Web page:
The Netherlands and England both have a large social housing stock. In this article the two countries are compared on sector and stock characteristics, the quality and backlog of the stock, and investment and maintenance expenditure. Both countries show a declining tendency in the social housing stock. Social management bodies are strongly urged to develop businesslike approaches to housing management. There are differences in the way the management of the property is organized (private or public), independency of operations, regulatory systems and supervision requirements. The housing stock in both countries have many characteristics in common. A significant difference is the age of the stock. The quality of the stock is measured in both countries periodically by central government (KWR in the Netherlands and HCS in England). Significant improvements in the quality of the stock has been achieved. In both countries the social rented housing stock had the lowest quality backlog of all ownership categories. Although there are differences between local authorities and housing associations, the overall quality of social housing in England is somewhat higher than in the Netherlands. Total investment and maintenance expenditure are on the same level. Within this total expenditure there are differences between the two countries and between social housing management bodies in England. The expenditures are in line with the backlog. It¿s interesting that the quality survey in England is based on a quality standard (Decent Home Standard). Decent Home Standard defines the future agenda. All social houses must satisfy the decency criteria in 2010.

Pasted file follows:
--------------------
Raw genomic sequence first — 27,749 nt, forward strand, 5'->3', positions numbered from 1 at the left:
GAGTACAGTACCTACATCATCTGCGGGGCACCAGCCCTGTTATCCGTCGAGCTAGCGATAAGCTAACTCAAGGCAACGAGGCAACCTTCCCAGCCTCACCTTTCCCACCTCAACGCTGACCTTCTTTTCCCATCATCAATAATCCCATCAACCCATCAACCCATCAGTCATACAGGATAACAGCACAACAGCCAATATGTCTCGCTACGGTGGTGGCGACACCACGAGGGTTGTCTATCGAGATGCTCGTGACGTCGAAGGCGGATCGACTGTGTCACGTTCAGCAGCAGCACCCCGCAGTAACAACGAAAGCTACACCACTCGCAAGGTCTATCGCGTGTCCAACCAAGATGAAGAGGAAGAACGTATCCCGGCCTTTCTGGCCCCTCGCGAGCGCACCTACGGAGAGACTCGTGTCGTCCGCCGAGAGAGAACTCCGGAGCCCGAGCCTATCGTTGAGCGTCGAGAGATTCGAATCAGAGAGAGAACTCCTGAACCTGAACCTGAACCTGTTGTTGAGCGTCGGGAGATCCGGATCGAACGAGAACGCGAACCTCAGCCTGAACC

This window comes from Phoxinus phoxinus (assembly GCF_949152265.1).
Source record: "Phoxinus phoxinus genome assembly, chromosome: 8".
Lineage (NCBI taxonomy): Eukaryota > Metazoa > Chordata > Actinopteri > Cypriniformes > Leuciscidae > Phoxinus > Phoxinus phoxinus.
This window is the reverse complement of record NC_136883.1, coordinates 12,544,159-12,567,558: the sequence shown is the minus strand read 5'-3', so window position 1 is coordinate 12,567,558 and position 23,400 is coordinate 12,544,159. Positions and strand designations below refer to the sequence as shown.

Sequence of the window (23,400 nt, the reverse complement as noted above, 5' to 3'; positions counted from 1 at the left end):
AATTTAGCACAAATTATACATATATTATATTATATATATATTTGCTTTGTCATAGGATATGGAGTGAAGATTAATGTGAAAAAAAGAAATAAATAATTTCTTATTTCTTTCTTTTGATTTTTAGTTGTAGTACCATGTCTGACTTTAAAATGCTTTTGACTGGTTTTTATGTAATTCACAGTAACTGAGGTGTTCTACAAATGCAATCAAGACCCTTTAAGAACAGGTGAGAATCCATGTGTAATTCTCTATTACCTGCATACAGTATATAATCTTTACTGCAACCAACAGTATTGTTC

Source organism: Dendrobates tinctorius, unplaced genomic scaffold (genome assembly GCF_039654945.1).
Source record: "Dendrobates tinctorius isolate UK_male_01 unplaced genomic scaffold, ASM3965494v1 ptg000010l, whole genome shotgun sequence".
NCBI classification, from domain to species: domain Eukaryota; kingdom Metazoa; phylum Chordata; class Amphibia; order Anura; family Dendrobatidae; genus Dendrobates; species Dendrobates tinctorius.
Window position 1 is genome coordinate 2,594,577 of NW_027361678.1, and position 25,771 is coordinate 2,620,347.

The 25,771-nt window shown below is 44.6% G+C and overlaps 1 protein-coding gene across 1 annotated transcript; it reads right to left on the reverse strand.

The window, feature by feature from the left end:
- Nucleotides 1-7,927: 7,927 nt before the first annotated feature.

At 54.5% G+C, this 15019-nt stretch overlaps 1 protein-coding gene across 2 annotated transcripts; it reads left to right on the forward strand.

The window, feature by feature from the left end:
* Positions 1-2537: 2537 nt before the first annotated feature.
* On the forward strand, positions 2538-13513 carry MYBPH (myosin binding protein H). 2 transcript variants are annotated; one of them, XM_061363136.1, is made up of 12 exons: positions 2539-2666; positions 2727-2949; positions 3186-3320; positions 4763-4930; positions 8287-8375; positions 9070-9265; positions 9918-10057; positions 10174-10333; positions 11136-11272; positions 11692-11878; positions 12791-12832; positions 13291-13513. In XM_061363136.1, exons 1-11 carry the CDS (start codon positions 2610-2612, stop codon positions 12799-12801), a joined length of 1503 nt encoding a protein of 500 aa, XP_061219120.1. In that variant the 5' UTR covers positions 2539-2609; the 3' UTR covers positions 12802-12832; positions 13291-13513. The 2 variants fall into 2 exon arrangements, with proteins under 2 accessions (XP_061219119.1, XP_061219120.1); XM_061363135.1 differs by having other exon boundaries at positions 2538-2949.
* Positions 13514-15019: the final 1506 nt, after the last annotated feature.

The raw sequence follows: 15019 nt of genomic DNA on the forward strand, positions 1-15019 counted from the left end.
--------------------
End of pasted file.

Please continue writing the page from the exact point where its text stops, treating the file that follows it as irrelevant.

|Title of host publication||Understanding the Construction Business and Companies in the New Milennium; CIB Combining Forces Advancing Facilities Management and Construction through innovation|
|Editors||K Kähkönen, M Sexton|
|Place of Publication||Helsinki|
|Number of pages||13|
|Publication status||Published - 2005|
- Conf.proc. > 3 pag
Vijverberg, GAM. (2005). A comparison of social housing in the Netherlands and England on characteristics and quality. In K. Kähkönen, & M. Sexton (Eds.), Understanding the Construction Business and Companies in the New Milennium; CIB Combining Forces Advancing Facilities Management and Construction through innovation (pp. 390-402). VTT/RIL.